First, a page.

Files and Folders

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One of the new sets of APIs available with Windows* Runtime (WinRT) is called “Files and Folders.” These APIs provide easy access to storing data relevant to an application, like reading and writing files. But before digging into the available resources, it may be useful to understand what the reason is for this new set, given that storing files is so common in programming. The reason is to improve the user experience by saving the application data and enabling the user to pick up where the application was left on the last time. It’s also related to new resource management by Windows 8, to improve system performance.

In this document, I’ll explain the new model of storing application data, how to keep your application data updated, and the details for these APIs. And by “application data,” I mean settings, cache, or preferences, which are different than User Data, which can be any media file created or stored by the user.

App DataUser Data
Session State
Local Cache

Keeping your app updated

With the expansion of personal devices into everyday life, developers need to keep the user experience in the in the forefront of their designs. Not doing so can result in failure of a product. In our case, this product is one application,  and there are several features, from performance to usability, that influence the user perception. To understand the reason for the new APIs, we need to take the user’s perspective—when using the application, closing the application, either because the device is locked or the user opened another application. What will the user find when the application is opened again? Users expect their applications to save their last settings, know where they stopped, and bring that point to the front when opening that application again.

Remember that restarting from the last point can happen in several scenarios. The user could have ended the application, have opened another application and the first one went to background, or may have closed the lid and the computer is in standby. Also, the application may have been closed by the new set of Windows 8 development directives.

Microsoft created new directives to give Windows Store apps development a strong push for better performance and power management. When the user moves away from one application, the OS puts this application on standby. If the system is running low on memory, the Windows management system will send a signal informing the application that it will be shut down in 5 seconds. There is no way to avoid this, so applications should save their data frequently to avoid last minute writing, which can take time and performance and may not finish in time.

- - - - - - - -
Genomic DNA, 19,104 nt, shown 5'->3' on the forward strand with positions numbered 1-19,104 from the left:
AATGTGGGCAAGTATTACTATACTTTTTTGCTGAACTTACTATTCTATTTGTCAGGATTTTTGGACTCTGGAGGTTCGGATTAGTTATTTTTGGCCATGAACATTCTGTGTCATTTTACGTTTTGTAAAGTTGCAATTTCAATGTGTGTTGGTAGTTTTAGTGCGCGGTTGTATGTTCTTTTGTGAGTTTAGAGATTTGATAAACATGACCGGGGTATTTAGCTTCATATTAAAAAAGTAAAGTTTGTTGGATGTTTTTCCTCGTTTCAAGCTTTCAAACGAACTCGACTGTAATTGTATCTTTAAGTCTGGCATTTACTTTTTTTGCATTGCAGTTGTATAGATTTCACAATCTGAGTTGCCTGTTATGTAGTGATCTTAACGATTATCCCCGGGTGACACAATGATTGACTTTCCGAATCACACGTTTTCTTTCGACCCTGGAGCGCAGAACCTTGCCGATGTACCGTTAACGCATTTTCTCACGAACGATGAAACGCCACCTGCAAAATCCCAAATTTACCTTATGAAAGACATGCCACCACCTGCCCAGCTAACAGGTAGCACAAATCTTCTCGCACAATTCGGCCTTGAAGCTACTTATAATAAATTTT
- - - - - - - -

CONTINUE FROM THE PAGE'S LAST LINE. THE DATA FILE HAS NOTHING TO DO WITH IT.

So we have three things to keep in mind when thinking about the application data storage: users expect the application to resume from the last point they left it; the application may just resume or go from a fresh new start; desktop applications may use these resources, but Windows Store apps are required to follow development guidelines and keep app data updated. The APIs for Files and Folders, especially the new ApplicationData class, provides resources to save and restore settings and user preferences.

Desktop vs Windows Store apps

As you may be aware, you need to follow certain steps if you want to expose WinRT APIs to Desktop applications. In this article you can find the steps on how to do adjust Visual Studio for using WinRT APIs for Desktop applications. The new rules of enforcement described earlier are applicable for Windows Store apps, but it is a good idea for your application to also follow those rules.

If you are developing a Windows Store app, these steps are not required, as Visual Studio already have them when you create a Windows Store style application.

Sample code

On MSDN, you can find sample codes that can help you put into practice what I’ve described: Quickstart on how to access files programmatically and how to save local applications data.

Keeping your app updated and saving data regularly will provide a much better experience for your user, and satisfied users are more likely to promote your application. So how about refreshing your app now?

Extra Resources

Accessing data and files

Accessing app data with the Windows Runtime

Guidelines for app settings

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